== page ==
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Throwing out actors, hating an entire people is small and reductionist: Saba Naqvi


I was invited in February 2013 to the Karachi literature festival with my book on India’s popular religion and syncretistic practices. I was surprised and touched to see that the opening ceremony of the festival included a dance-drama called “Tagore”. Gurudev’s poem “Where the Mind is Without Fear” was recited to a dance, included in which was a rendition of Gandhiji’s favourite bhajan, Raghupati Raghav Rajaram, patita paavana Sitaram, Ishwar Allah tero naam …

I later overheard some important citizens of Pakistan grumbling about the kind of projection being given to Indian visitors and the theme of the opening. But no matter: what that little event symbolised is people’s search for compassion even as doctrines of hate jolt their worlds. By the time the festival ended there was curfew in Karachi after a massacre in Quetta claiming over 80 lives. Many international visitors had to leave with security escort.

In the worst of times and places people always look for ideas that separate their sanity from their circumstances. Indian political thinkers, writers and poets have been evoked across the world for the sheer breadth and scale of the grand humanitarian visions they posited. Let’s not diminish ourselves because we have a consistent and real problem with our neighbouring country.

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India: Arvind Kejriwal Accepts Karachi Literature Festival 2017 Invite

Delhi Chief Minister Arvind Kejriwal in New Delhi today accepted an invitation to attend the Karachi Literature Festival 2017.

During an event ‘The Coalition Conference’ held in New Delhi at the Talkatora Stadium when Karachi Literature Festival founder Ameena Saiyid invited Mr Kejriwal to attend the festival, he replied in the affirmative.

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Elite literary festivals are often irrelevant to the masses

Pakistan appears to be vying to be recognised as a normal country. Consequently, several literary festivals are held throughout the year, mainly funded by foreign donors, primarily in three major cities: Islamabad, Lahore and Karachi. This year, too, two festivals were held in different cities but with varied clientele, audience, expectations and socio-political idioms. They also differed in terms of media and elite attention. Continue reading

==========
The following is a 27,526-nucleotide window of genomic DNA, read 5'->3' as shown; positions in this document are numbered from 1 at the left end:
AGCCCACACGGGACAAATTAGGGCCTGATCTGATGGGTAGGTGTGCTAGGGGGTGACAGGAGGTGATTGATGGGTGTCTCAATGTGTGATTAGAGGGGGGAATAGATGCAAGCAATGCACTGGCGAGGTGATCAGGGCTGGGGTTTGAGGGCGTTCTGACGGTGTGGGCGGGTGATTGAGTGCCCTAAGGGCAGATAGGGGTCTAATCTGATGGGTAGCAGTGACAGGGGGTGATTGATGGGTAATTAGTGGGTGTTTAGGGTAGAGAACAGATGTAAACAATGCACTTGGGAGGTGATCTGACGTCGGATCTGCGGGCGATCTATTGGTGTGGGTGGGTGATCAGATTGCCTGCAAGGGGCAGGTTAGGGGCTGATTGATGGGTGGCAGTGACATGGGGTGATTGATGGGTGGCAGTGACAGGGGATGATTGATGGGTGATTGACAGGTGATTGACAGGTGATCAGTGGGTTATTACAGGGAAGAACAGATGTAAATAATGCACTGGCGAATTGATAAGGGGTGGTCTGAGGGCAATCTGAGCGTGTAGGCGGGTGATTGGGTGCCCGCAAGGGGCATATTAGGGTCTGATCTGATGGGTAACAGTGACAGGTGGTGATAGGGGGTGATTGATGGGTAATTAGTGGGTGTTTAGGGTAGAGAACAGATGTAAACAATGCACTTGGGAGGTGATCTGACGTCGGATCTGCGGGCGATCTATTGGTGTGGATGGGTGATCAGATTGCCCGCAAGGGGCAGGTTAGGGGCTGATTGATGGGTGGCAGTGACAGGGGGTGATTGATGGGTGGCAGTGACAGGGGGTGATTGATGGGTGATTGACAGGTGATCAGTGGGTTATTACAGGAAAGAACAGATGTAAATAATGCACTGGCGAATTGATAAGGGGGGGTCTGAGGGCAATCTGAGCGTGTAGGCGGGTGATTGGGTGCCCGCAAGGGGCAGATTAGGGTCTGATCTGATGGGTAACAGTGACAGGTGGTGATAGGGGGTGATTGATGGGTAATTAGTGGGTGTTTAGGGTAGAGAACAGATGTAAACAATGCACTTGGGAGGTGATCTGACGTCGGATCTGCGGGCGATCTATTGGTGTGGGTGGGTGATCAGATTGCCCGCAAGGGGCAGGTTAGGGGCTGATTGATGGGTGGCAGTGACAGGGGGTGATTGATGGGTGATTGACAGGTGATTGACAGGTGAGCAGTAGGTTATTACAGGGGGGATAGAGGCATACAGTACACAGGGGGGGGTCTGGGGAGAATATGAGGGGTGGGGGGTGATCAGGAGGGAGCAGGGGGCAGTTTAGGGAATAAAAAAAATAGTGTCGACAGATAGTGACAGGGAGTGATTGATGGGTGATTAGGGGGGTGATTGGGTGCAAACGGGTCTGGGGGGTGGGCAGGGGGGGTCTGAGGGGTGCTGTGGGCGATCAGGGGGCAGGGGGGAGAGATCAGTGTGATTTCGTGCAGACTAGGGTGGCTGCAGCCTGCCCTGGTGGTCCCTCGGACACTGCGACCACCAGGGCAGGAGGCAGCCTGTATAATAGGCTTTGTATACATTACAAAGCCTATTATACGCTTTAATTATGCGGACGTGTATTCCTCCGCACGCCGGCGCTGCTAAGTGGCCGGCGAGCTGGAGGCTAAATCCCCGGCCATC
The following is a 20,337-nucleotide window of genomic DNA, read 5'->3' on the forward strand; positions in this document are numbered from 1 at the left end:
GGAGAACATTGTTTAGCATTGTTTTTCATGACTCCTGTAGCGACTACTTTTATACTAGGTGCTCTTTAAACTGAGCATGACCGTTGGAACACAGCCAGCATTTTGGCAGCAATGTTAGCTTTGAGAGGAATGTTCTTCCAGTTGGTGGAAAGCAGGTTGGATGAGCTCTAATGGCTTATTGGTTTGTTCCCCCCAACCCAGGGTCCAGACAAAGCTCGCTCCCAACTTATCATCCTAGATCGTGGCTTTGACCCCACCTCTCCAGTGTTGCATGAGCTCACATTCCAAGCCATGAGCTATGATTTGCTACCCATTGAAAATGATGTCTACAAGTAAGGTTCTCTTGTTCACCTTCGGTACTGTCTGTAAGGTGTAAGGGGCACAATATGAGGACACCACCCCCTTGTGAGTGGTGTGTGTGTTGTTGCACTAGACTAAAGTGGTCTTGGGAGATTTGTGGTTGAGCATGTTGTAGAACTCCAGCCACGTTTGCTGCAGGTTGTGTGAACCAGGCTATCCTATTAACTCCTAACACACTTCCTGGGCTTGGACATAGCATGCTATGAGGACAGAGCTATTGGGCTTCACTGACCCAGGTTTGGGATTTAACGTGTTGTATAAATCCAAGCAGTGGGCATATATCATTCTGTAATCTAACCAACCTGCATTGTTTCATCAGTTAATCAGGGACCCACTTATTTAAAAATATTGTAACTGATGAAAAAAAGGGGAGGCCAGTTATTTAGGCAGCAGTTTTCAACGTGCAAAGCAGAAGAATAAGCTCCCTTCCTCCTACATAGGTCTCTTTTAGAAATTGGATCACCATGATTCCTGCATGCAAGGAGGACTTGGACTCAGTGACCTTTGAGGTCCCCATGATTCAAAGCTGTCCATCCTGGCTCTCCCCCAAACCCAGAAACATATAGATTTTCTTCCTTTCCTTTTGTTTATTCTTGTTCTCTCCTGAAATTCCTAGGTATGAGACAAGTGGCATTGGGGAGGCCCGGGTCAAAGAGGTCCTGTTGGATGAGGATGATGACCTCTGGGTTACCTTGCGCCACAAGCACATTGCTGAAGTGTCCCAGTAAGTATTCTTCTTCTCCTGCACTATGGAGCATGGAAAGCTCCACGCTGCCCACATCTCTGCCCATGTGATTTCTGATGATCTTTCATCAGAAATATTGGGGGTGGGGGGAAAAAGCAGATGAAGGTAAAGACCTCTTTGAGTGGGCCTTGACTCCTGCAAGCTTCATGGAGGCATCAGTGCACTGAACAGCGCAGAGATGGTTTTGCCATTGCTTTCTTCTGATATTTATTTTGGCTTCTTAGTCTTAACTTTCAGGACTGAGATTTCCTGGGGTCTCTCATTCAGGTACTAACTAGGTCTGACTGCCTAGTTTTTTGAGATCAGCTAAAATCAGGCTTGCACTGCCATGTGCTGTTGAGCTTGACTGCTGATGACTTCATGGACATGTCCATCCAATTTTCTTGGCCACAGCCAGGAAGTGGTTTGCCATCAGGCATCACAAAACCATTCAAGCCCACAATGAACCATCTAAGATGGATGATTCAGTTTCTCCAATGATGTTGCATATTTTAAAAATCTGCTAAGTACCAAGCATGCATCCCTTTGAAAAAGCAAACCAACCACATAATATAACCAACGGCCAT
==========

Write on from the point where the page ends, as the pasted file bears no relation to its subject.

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KLF: Revisiting our roots— South Asian fiction and politics in focus at the Karachi Literature Festival

Talking about fiction writing and the gender play in writing, the women on the ‘South Asian English fiction: Where mythology and history meet’ are on a roll. It’s only the day’s second session, and the audience is being given plenty to think about.

“Fiction writers are more interested in the myths of the future (like Star Trek), even if we are writing about the myths of the past,” Kamila Shamsie starts by talking about writing as mythmaking. In a time of colonialism, Shamsie feels post-colonial writers might be re-making language, but they still carry colonial burdens.

The conversation quickly moves to gender. Shamsie says written narratives are modeled on masculine narratives, because men are given priority in education departments and therefore associated with the written word. Women meanwhile are more easily associated with the oral narrative.  Continue reading

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At the Karachi literature festival, books really are a matter of life and death

In one of the world’s most dangerous cities, more than 100,000 people come together in a multilingual celebration of the written word : The Guardian

In Britain, where every two-horse village has a book festival and authors have become stumbling, portly simulacrums of their rock-star cousins, forever touring their greatest hits, we’ve grown to take our literary get-togethers for granted. It’s hard to imagine that a festival might be revolutionary, politically divisive, that attending could be a matter of taking your life in your hands. The Karachi literature festival (KLF) is now in its sixth year, and welcomed more than 100,000 people through its security scanners last weekend. The festival ended with a lavish British Council-hosted dinner, where the only clue that we were anywhere out of the ordinary was the throb of police boats circling the dark waters of Chinna Creek nearby.